COPD however has no cure. For manufacturers to develop effective therapeutics, access to diseased primary cells is critical, providing a biologically relevant model to asses both genetic and phenotypic changes from healthy tissues. It is vital that the culture accurately represents the in vivo environment, a requirement that has proved limiting for success with the older monolayer culture methods, as they lack the complexity, depth, and interactions of human lung cells in the body.

  • 3D Culture Systems

    One of the cell culture methods being more widely adopted today is that of 3D model systems. Such systems allow cell growth in all directions, with the ability to mimic intricate cell-cell and cell-matrix interactions, making them more representative of the in vivo environment. Because they more directly resemble the human airways, 3D models should facilitate better experimental design and, therefore, yield better results. But even with 3D methods, it can be challenging to achieve the complexity of an airway model due to the layers of multiple cell types.

    One of the major limitations of monolayer methods is that they are submerged in culture medium, when in vivo airway cells have an interface with air. Instead, researchers need a system that provides a functional reconstitution of the airway mucosa in a bicompartmental model, where the primary cells are grown on a suspended membrane and fed from both apical and basal chambers. Once a monolayer has grown, the cells are fed only from the basal chamber, allowing the apical chamber to be exposed to air. This air-liquid interface can accurately reproduce the in vivo distribution of the airway lining, where epithelial cells face the lumen and the basal pole of the cells attach to a filter membrane, forming a tight, polarized multilayer. Growing cells in this manner allows the culture of a heterogenous population of basal, secretory, and ciliated cells.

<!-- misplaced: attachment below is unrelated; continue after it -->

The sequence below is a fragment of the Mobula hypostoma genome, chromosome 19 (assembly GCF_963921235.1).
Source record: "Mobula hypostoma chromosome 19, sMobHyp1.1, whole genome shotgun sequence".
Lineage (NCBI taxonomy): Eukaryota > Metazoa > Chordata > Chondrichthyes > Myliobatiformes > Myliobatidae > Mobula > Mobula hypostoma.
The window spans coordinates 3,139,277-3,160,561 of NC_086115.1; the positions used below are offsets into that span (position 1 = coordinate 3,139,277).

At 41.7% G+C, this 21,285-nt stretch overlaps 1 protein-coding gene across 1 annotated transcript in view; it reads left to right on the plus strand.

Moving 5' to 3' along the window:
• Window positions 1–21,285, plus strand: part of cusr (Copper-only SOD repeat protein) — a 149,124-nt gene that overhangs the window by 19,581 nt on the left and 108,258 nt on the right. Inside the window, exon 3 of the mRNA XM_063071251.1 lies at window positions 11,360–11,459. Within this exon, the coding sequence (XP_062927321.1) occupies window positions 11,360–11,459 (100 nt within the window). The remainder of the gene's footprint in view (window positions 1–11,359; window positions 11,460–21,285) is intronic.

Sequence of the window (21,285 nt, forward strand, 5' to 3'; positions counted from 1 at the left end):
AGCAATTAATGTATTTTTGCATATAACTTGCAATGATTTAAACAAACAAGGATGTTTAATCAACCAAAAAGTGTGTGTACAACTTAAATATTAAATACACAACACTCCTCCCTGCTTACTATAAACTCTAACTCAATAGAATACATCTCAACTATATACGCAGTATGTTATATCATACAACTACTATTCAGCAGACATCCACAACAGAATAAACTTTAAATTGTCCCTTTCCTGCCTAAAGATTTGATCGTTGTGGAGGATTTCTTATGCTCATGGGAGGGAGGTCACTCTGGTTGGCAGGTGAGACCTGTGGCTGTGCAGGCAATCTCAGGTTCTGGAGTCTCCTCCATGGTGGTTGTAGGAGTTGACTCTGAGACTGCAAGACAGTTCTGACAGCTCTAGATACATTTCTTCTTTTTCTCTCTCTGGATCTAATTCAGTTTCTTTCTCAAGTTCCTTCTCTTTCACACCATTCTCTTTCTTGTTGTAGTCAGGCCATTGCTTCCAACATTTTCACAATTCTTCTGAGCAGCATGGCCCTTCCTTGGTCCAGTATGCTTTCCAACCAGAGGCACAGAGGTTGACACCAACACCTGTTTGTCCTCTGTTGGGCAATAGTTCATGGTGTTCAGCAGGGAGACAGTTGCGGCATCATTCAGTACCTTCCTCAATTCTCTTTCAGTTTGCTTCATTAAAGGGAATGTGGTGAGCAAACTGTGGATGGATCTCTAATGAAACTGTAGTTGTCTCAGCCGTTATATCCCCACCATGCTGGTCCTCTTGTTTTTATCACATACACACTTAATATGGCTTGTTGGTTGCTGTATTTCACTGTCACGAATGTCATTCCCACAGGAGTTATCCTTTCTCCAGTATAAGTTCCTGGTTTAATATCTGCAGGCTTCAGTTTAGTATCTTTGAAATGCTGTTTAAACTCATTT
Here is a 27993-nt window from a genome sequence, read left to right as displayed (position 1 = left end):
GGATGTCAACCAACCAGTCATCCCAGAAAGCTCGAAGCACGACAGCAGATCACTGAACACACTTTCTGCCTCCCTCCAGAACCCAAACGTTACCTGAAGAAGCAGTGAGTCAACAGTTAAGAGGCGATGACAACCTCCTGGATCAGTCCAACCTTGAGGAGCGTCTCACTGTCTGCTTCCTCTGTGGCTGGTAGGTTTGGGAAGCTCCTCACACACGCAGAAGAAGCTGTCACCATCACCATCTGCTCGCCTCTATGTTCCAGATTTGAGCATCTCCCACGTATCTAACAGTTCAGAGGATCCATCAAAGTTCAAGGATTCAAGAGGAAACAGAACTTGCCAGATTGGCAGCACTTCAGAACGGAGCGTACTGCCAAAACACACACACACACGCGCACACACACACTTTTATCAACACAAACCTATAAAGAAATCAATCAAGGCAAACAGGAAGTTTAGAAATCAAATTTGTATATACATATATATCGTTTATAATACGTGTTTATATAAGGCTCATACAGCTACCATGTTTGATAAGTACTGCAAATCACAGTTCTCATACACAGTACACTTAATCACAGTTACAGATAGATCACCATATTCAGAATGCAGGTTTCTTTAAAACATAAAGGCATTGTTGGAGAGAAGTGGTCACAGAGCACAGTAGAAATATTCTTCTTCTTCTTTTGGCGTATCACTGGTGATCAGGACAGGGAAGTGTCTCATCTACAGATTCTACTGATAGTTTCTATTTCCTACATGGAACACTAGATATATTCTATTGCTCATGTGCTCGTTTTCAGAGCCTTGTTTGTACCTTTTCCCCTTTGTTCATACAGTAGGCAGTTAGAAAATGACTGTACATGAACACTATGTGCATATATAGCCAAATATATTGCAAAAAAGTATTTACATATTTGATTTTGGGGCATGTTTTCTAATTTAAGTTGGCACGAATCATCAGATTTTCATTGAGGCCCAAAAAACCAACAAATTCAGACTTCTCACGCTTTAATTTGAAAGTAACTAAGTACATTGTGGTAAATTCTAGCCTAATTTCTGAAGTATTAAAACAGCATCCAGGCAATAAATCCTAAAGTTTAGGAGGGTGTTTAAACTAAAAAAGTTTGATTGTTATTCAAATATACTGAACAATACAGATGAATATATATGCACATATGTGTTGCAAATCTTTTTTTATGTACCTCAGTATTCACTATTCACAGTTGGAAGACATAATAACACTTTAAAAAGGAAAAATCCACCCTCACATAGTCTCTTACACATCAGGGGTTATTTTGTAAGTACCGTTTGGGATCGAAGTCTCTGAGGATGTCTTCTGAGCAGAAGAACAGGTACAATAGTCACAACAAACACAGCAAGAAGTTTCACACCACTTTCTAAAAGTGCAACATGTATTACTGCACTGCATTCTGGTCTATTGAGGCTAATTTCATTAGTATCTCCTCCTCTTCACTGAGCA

By enabling researchers to culture a system that accurately represents the in vivo environment, drug discovery and development laboratories can assess cellular structure and function—as well as cell-cell interactions in diseased lung tissue—and compare mutant cells to wild-type cells. In this way, scientists would be able to identify the key differentiators between normal and atypical cells in pulmonary disease, create hypotheses about the potential causes of lung disease, and make progress toward the development of effective therapeutics for various lung-related ailments. 

  • Conclusion

    The prevalence of respiratory disease is high, and is a therapeutic area of significance. COPD can have a dramatic impact on patient quality of life and has no known functional cure. Access to a full range of diseased primary cells will provide a biologically relevant model to assess genetic and phenotypic changes in cells, while avoiding the discrepancies and ethical issues surrounding animal models. Barriers to the development of primary cell models include the limitations associated with monolayer cultures and the inconsistencies between 2D-cultured cells and in vivo cells. The more recent introduction of 3D-culture methods, however, enables researchers to benefit from a more accurate and phenotypically relevant growth method. By mimicking the complex cellular interactions that occur in lung cells, and the lung structure through use of a bronchial-air-liquid interface, a more relevant experimental model can be developed. Systems that accurately mimic the human lung provide researchers with a unique way to investigate new areas of research, including gene therapy, host defense, gene expression analysis, and preclinical drug development.